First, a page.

Philosophically, it seemed to me that what you want is a physician who knows how to do what he does. If you're taking care of leukemia patients and you don't deal with a blood bank, it isn't terribly important that you know how to run a blood bank. So the idea that you had to be across the board knowledgeable didn't appeal to me, particularly at this time when already knowledge was so increasing that you really couldn't be fully informed in every field. I was opposed to this and so were many of my friends. I told you that Carl Moore had opposed even the formation of an organization, because it would lead to a definition of a hematologist and then to boards. So he was opposed to it.

But the American Board of Internal Medicine, seemed to have it among their objectives to have every branch of internal medicine codified and sub-specialized. There was some pressure from the Board to develop sub-specialty boards. And there was a faction within the American Society of Hematology that wanted a board for one very special reason and, it was political: the feeling was that if we had a hematology board, we could keep out the clinical pathologists. I don't suppose you'll find that written anywhere. But that was a strong feeling. But when this issue was put to vote to the membership of the American Society of Hematology, they voted weightily against supporting a specialty board.

Q: Which in essence meant they were voting still to maintain ties with clinical pathology?

Conley: Well, they didn't want a specialty board and that's all I can say. The membership voted against having a specialty board in hematology, which promptly evolved nonetheless.

Q: Who were the people behind the legislation for putting clinical pathologists at the head of any lab dealing with blood?

Conley: The clinical pathologists and their organization, the American Society of Clinical Pathology.

Q: They had there own lobby? Is that the--?

Conley: Yes, the pathologists, of course, traditionally did hematology, and as clinical pathology evolved, it evolved within departments of pathology. For example, the Department of Laboratory Medicine here is a hospital department, but academically it's assigned to the Department of Pathology.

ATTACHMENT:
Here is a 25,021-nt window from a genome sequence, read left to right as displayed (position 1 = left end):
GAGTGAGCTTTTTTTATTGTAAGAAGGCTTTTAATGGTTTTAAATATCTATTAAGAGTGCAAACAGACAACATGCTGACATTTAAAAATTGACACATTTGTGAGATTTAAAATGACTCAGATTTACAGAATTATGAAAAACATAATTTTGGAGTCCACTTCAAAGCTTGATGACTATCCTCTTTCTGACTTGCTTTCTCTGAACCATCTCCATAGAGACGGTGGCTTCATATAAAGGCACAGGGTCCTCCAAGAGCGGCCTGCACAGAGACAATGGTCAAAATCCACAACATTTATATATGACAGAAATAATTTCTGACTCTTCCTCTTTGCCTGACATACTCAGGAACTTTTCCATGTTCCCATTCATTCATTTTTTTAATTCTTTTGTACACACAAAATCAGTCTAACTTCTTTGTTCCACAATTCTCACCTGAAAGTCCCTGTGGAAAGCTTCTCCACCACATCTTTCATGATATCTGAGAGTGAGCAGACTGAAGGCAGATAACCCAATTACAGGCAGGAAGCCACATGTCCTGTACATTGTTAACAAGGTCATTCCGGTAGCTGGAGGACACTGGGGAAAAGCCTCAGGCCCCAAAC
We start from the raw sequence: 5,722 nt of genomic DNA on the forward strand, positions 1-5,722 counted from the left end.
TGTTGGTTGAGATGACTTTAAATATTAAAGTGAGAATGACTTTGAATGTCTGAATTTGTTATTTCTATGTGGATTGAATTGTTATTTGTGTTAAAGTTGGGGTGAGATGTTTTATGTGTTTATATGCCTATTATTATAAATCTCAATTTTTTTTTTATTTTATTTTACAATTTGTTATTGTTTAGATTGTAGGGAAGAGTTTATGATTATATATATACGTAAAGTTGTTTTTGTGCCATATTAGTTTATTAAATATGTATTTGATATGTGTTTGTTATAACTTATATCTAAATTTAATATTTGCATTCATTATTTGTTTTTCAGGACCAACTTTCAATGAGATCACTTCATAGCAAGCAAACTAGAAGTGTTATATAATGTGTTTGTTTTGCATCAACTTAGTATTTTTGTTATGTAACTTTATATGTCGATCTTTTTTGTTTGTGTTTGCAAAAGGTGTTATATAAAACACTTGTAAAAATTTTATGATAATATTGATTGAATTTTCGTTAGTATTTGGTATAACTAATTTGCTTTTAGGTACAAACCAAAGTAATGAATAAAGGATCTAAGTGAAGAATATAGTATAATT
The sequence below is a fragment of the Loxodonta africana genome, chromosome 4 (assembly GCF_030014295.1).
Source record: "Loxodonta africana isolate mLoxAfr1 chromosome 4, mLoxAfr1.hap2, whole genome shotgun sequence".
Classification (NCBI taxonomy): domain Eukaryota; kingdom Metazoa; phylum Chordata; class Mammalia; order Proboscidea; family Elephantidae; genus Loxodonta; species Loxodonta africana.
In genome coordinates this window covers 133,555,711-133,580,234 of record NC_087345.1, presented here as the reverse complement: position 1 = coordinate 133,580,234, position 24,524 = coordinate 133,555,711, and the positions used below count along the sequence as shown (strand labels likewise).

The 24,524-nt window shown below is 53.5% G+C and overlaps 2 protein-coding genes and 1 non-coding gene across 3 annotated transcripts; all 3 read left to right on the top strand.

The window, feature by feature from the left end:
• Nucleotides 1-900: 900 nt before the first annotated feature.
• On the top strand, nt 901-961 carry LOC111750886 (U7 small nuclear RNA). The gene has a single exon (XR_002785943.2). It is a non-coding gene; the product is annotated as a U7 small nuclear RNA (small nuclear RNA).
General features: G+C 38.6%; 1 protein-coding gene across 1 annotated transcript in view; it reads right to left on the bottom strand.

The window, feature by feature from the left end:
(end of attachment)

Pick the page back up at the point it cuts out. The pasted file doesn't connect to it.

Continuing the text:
Q: In your year-end report as President of the American Society of Hematology you mentioned a high frequency of error in clinical laboratory tests.

Conley: Yes, the CDC, had started to send out unknown specimens to laboratories all over the countryside. And then the laboratory did the tests and reported the results. The results of the tests were distressingly frequently erroneous. I suspect that that's been greatly improved. There's been a revolution, you see, in laboratory medicine because of the development of machines that do all the work. So much of what is done now is done by machines.

Q: Also in your report, your year-end report to ASH, you suggested that ASH should be more active in the problems of the blood transfusion field.

Conley: Yes, because I told you that was a time in which the least academic area of hematology was in blood banking. There were great feuds between the American National Red Cross and the American Association of Blood Banks, which was a more profit-oriented organization. The NIH has assisted in developing research in blood banks, and the current situation is much improved.

Q: This was also at the time, at least in the popular press, where there was a lot of discussion about hepatitis, contamination in blood supplies.

Conley: There was no question about that. There was a commercial blood bank here in Baltimore, in a poverty stricken area, where we were buying blood. The people who were contributing the blood were delighted to have the small amount of money they got to go out and buy heroine or what not. It was a disaster. The organization that ran this blood bank tried to set up a branch over in the commercial district, hoping that people would come in, in their lunch time and give blood. It was a failure. It didn't work. People didn't come. The NIH was getting many of its platelets from this place, I don't know how much hepatitis they spread around. But I think there are good data to show that that's not the kind of blood you want to receive.

Q: So, in a sense, during your tenure as president in ASH there seems to have been a shift away from some of the earlier concerns in ASH. You start to have a ________ put on specialty boards.